Dark Elf Fantasy

(Probably not what you were thinking.)

Homeland (Book One of the Dark Elf Trilogy in the Forgotten Realms world of AD&D)
by R.A. Salvatore

I’ve never read these books before, though every gaming nerd I’ve taught English to in the last fifteen years has read and loved and recommended them. Drizzt Do’Urden is one of the most prominent and well-known characters to rise out of the D&D universe, which has run the gamut from role-playing games to countless novels to bad TV shows and worse movies. Drizzt is a Drow, a dark elf, one of the evil races of the D&D universe, like orcs and goblins and the like, and this book takes on the interesting task of making the Drow seem vile and cruel and merciless, while also making Drizzt himself sympathetic.

It’s a tough challenge, but Salvatore did it fairly well. I have read better books with a similar concept — the Elric of Melnibone series by Michael Moorcock are probably the best at this, along with Fritz Leiber’s Lankhmar books — but this one was well done. Drizzt is born into a noble House of the underground kingdom of dark elves called Menzobarranzan; as the third son (the kingdom is both matriarchal and theocratic, with the dark elf women serving as priestesses of an evil goddess named Lloth) he would have been sacrificed at birth, except that one of his elder brothers assassinates the other the same night when Drizzt is born, opening a slot for Drizzt to remain alive. He does, and grows into a hero, the greatest swordsman of the realm, and, most unusual for a Drow, a man with a sense of honor and a conscience.

The world is very well built, internally logical and consistent and in keeping with the larger D&D world; the Drow read like what they are, a universally evil race who worship a spider-demon and loathe kindness and mercy and love and anything else virtuous or good. It was interesting to see the ways Salvatore used elements of fascism in the Drow world: the children are very clearly indoctrinated, taught to hate an external enemy and blame that enemy for all of their own suffering, though that suffering is clearly inherent in their way of life; at the same time, they must obey the dictates of their own unquestioned supreme leader, constantly trying to curry her favor and savagely turning on those who displease her, even though they do not know why she is angry or why she is happy with any particular Drow. I imagine this is much what it was like to live in Hitler’s Germany, which I’m sure was Salvatore’s intent, or at least his inspiration.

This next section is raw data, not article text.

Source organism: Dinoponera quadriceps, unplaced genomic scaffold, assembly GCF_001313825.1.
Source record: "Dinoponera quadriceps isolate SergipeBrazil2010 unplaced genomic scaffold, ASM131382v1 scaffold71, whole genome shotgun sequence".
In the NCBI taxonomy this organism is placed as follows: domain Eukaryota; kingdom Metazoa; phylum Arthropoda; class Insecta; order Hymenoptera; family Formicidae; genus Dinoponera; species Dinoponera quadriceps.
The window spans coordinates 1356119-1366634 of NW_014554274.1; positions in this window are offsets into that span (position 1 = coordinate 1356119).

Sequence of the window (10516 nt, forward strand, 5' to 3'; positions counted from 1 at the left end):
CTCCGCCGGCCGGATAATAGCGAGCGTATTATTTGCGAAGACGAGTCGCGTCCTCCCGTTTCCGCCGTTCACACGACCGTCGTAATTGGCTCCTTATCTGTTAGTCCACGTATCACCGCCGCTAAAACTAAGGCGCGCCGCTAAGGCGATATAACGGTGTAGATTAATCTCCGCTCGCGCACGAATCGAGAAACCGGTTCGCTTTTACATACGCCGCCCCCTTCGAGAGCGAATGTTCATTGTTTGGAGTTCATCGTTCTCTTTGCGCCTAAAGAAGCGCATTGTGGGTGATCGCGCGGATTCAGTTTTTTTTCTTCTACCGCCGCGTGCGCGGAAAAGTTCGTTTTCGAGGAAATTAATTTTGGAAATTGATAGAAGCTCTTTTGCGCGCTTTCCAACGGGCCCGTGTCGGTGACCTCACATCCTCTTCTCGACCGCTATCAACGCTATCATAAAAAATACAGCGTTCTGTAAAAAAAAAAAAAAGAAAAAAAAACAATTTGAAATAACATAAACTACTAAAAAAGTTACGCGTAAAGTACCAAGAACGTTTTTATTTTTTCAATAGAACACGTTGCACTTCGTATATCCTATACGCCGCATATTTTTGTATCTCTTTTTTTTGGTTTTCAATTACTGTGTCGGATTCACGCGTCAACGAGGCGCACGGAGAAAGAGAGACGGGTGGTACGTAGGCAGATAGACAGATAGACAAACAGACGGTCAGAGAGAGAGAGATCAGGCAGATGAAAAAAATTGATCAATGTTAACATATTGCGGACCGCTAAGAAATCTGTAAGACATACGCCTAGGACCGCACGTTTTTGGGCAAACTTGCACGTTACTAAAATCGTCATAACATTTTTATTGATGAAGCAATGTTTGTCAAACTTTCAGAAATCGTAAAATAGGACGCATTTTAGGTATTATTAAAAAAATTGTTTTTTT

I was a bit less pleased with Drizzt himself. Partly that is because I hadn’t read his previous adventures; these books are an origin story for a beloved character from another series, and so there were moments that were supposed to be meaningful for me that weren’t — for instance, the Drizzt character is well known for his companion, a magical black panther named Guenhwyvar; when she was introduced, I should have thought, “Hooray!” but it didn’t register at all other than :”Hey look, a magical black panther.” More problematic was the author’s attempt to make Drizzt a better man than his family: because there was no particular reason why he should have been more decent or honorable or merciful than every other Drow — he just was. Some of it came from his (not-quite-as) honorable mentor, who trained him; but why was the mentor more honorable then? Well, he just was, too. And sure, that’s how it works in D&D, but I think characters in a novel should make more sense.

The action was good, the world was great, the characters were fine. I’ll be reading the sequel.

If you liked this book, I would recommend:
Elric of Melnibone by Michael Moorcock (And the rest of the series)
The Fahfrd and Grey Mouser series by Fritz Leiber (Swords and Deviltry, Swords Against Death, Swords in the Mist, etc.)
The Conan books — I’d recommend the two Roberts, E. Howard who created the character and Jordan who wrote it better than anyone else since.